As platinum producers in Zimbabwe discuss plans with government to build a US$1 billion platinum refinery, Mwana Africa CEO Kalaa Mpinga says that the company’s Bindura Nickel Corporation (BNC) smelter could take on a chunk of the country’s current platinum concentrate in the interim.

“The government of Zimbabwe has become very vocal and insistent that the mineral resources of Zimbabwe be processed locally,” Mpinga said at a media briefing in Johannesburg yesterday. “Bindura owns a six-in-line furnace, as well as a copper/nickel refinery and we are investigating what is required to process some of the concentrate that is currently being exported. We believe we could process close to 100 000 tons of concentrate coming from the platinum producers in the country.”

For this reason, the company has prioritised the refurbishment of its smelter which hasn’t been operational for a number of years. It is expected to cost about US$25 million to bring back online. Mpinga continues, “It’s much easier for us to double or treble the size of our smelter and refinery than building a new one.”

Zimbabwe has the second-largest known platinum reserves in the world and produces 6% of the world’s output with 350 000 ounces reported for 2012, but the country will need to raise platinum output to 500 000 ounces a year to justify a refinery.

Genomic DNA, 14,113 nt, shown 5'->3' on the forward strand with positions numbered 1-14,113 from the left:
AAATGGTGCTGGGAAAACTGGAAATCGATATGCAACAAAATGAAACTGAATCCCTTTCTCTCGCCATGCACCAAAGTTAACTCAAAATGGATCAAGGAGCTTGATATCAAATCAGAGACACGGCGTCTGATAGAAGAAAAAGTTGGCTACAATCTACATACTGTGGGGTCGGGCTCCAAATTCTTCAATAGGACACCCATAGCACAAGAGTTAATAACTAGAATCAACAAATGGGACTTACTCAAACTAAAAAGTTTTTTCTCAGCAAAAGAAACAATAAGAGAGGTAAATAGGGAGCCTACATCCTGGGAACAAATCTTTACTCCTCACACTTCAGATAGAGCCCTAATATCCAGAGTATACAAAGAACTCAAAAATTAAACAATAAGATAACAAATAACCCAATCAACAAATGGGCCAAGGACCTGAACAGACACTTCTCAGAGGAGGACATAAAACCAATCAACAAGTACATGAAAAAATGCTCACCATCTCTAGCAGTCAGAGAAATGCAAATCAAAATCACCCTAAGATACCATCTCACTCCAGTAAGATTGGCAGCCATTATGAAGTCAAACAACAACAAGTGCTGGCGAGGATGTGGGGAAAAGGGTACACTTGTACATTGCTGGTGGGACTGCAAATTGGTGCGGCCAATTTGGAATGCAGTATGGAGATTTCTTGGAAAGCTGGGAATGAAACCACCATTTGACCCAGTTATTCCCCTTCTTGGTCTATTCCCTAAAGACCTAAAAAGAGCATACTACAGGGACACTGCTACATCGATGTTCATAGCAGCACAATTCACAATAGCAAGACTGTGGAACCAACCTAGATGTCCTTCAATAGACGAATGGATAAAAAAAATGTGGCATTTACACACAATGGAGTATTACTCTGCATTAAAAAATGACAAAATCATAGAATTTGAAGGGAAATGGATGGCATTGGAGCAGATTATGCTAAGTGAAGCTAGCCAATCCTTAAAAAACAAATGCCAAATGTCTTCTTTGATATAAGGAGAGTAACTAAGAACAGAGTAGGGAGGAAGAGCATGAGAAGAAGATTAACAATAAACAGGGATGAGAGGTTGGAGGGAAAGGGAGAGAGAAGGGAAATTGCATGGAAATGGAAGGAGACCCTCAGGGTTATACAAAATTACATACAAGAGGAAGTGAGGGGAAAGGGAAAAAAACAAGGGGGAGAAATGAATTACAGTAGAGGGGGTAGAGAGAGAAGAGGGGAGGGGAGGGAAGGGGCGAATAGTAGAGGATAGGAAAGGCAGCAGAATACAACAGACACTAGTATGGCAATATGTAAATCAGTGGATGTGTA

Three of the country’s platinum miners have already expressed concern that the deadline to complete the refinery by the end of the year may be impossible to meet, including Anglo-American Platinum, Impala Platinum and Aquarius Platinum, so any additional support from smelters with spare capacity would be advantageous.

“I tend to agree with the government that they should encourage raw materials to fill up the existing capacity before exporting,” says Mpinga. “We are actively engaged in the discussion because we believe that our smelter can actually process some of the platinum concentrate which is currently being exported to South Africa. We are working and supporting the government in that initiative because we think it is good for Bindura and it is also good for Zimbabwe.”

Mwana Africa is a pan-African resources company with operations in Zimbabwe and South Africa, and a broad range of exploration projects and interests in the Democratic Republic of Congo (DRC), Angola, Ghana and Bostwana. The group has a diverse asset base, including gold, nickel, copper, cobalt and diamonds.

By Vicky Sidler